You can also roll down the windows so that he gets to breathe in fresh air and enjoy the sight. This will also help to calm him down.
When he is not feeling stress, he will be less likely to drool.
Feeling Thirsty (Drooling To Keep Mouth Moisture)
If your dog just had his play, and you put him in a car, he would likely start drooling.
This is because he feels thirsty after the play and if he is not given the chance to drink water, he will start drooling as this is a natural reflex triggered by his dry mouth and throat.
Salivating helps to moisten his mouth and throat, thus preventing them from drying out.
What you should do is to ensure that your dog gets adequate fresh plain water daily, in particular if he is engaging in any physical exercise or outdoor games under a hot sun.
This will prevent him from drooling in the car when you take him out for a car ride after his playtime.
Of course, his thirst may be further heightened by his excitement during a car ride, so make it a point to offer him a small cup of water right before the ride.
I personally keep a water bottle in my car just in case my dog needs an extra drink.
How much water should a dog drink?
A dog should generally drink one ounce of water (1/8 cup) for each pound of body weight each day.
Nevertheless, there are many contributing factors, such as his breed, size, age, activity level, amount of water lost through perspiration and urination, fluid intake from food and water sources other than water, and so on that you will need to take into consideration.
To Cool Down (Drooling To Lower Temperature)
If your car is under the sun for a long period of time, you should not let your dog get into the car immediately for a ride.
Your dog will be drooling because he is feeling uncomfortable with the hot temperature in the car.
You see, when your car gets too hot, what your dog will do is to stick out his tongue and start drooling in an attempt to cool him down.
What you should do is to immediately take him out of the car for some cool air.
Open the car window and turn on the air conditioner to “cool” down the car before getting him back to the car again.
If you find that the car’s temperature is acceptable, but your dog is still showing signs of discomfort and drooling, he could be suffering from what is known as hyperthermia.
It is a condition where your dog’s body temperature is much higher than normal.
This can occur when there is an imbalance in your dog’s electrolyte level.
When this happens, his body tries to “flush out” the excess fluids by increasing his temperature.
Signs of hyperthermia include panting, excessive drooling, weakness, lack of coordination, vomiting and diarrhea.
If your dog displays any of these symptoms, you should immediately take him to your vet.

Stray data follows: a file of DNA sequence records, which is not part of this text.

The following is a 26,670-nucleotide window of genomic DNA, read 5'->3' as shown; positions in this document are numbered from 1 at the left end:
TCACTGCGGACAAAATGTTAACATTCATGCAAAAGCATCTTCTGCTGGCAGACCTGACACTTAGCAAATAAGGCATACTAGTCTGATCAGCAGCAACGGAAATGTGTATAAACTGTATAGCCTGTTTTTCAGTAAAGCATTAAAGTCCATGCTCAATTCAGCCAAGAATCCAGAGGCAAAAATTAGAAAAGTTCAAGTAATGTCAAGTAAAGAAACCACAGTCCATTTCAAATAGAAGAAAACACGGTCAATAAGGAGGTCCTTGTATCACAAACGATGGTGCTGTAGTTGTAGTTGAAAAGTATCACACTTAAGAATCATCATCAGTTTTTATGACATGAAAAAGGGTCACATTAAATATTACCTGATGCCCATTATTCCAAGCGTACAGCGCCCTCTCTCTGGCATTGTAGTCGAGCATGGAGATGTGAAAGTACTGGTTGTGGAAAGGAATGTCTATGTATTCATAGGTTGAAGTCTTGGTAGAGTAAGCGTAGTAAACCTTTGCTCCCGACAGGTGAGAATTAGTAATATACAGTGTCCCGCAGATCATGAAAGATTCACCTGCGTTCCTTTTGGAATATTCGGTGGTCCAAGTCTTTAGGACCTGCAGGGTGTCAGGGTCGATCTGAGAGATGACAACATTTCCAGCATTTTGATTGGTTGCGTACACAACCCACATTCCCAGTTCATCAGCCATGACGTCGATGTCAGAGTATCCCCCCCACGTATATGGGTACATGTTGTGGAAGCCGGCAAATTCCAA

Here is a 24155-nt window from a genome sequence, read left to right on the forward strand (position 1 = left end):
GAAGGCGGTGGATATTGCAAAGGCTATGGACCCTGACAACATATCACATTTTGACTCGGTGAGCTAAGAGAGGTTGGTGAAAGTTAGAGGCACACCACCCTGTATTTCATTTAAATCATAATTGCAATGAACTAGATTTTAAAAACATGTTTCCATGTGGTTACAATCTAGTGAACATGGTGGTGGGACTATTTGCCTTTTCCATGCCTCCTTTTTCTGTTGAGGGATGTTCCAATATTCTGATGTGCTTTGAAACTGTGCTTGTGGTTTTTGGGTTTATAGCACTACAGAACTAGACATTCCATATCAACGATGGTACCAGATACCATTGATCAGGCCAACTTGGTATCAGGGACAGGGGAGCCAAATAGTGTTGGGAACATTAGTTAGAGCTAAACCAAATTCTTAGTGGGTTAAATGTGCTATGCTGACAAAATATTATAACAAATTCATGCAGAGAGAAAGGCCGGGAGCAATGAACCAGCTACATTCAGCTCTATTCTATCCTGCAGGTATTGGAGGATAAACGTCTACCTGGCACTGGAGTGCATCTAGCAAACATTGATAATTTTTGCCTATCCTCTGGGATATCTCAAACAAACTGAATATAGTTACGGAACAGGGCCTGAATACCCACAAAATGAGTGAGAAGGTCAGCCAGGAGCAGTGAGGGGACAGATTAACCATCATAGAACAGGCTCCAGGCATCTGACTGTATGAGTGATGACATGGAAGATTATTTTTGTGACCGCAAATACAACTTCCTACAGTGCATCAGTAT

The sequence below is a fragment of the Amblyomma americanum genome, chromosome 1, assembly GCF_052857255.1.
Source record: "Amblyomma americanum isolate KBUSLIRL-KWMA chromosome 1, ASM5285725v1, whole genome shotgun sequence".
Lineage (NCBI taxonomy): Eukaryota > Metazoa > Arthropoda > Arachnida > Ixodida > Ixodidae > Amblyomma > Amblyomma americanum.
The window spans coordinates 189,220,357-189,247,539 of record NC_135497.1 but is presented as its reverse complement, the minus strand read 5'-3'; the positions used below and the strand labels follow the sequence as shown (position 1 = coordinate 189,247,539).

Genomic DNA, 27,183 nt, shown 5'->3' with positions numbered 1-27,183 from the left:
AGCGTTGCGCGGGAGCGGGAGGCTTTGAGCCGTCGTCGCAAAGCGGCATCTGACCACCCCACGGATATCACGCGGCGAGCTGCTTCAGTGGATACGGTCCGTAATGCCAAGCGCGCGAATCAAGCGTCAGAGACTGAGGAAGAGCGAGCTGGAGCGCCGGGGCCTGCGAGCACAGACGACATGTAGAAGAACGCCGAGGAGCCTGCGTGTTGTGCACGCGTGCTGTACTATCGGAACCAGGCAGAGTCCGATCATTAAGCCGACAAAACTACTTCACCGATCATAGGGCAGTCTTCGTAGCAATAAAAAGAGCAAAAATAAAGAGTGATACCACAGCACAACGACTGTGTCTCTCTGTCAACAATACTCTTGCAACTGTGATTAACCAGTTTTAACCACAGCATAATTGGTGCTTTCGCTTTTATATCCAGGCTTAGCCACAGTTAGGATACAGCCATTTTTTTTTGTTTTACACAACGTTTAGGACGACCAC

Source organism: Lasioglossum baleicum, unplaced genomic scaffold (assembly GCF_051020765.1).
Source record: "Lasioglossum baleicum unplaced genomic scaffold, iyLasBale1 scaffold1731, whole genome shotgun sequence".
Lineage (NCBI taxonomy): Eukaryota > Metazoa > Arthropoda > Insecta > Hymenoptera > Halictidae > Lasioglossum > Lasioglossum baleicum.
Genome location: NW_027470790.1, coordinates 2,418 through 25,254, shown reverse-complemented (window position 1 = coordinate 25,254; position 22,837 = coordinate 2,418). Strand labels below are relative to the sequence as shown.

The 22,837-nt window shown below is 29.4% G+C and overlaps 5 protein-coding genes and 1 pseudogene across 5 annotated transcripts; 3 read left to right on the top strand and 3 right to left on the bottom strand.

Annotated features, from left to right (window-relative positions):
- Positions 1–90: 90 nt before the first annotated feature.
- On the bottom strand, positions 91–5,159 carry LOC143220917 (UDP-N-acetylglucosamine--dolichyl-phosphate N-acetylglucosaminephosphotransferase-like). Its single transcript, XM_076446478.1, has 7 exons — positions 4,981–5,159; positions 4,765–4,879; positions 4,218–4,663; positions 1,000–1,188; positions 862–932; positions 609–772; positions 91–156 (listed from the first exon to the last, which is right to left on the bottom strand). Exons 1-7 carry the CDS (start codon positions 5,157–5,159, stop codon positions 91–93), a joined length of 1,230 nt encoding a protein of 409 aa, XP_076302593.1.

Bad Association With Car (Makes Him Fearful)
Your dog could have a bad association with cars and the moment he is in the car, he will feel extremely nervous and start drooling.
This is especially so if your dog is a rescue dog, as he might have associated a car with going to a shelter or seeing a vet.
What you should do is to gradually desensitize your dog from his fear of being in a car.
Start by taking short trips in the car with just the two of you around the neighborhood.
As he gets more comfortable in the car, you can add longer drives and bring him to his favorite dog park.
This will make him feel that a car ride is not that scary as he gets to visit his favorite places.
In time, his bad association with cars will gradually fade away, and he will become perfectly comfortable in a car ride.
If the drooling keeps happening again and again (even when he is not on a ride), you should pay attention to other signals that your dog may be giving you.
He could be feeling unwell and suffering from some health related complications such as cancer, infection, kidney or liver disease.
His excessive drooling could also be triggered by his salivary glands disorder.
Salivary glands are in charge of producing saliva and when it provides more saliva than what your dog can swallow, drooling will start to occur.
Dental problems such as tooth decay, gum disease, or even a toothache can irritate your dog’s mouth and cause him to drool as well.
Lastly, if your dog is on certain medications such as anti-anxiety drugs, blood pressure and heart medications, it is possible that his drooling is the result of these medication side effects. This is something you should discuss with your vet.
In either case, you should take your dog to the vet right away if he starts drooling a lot and persistently!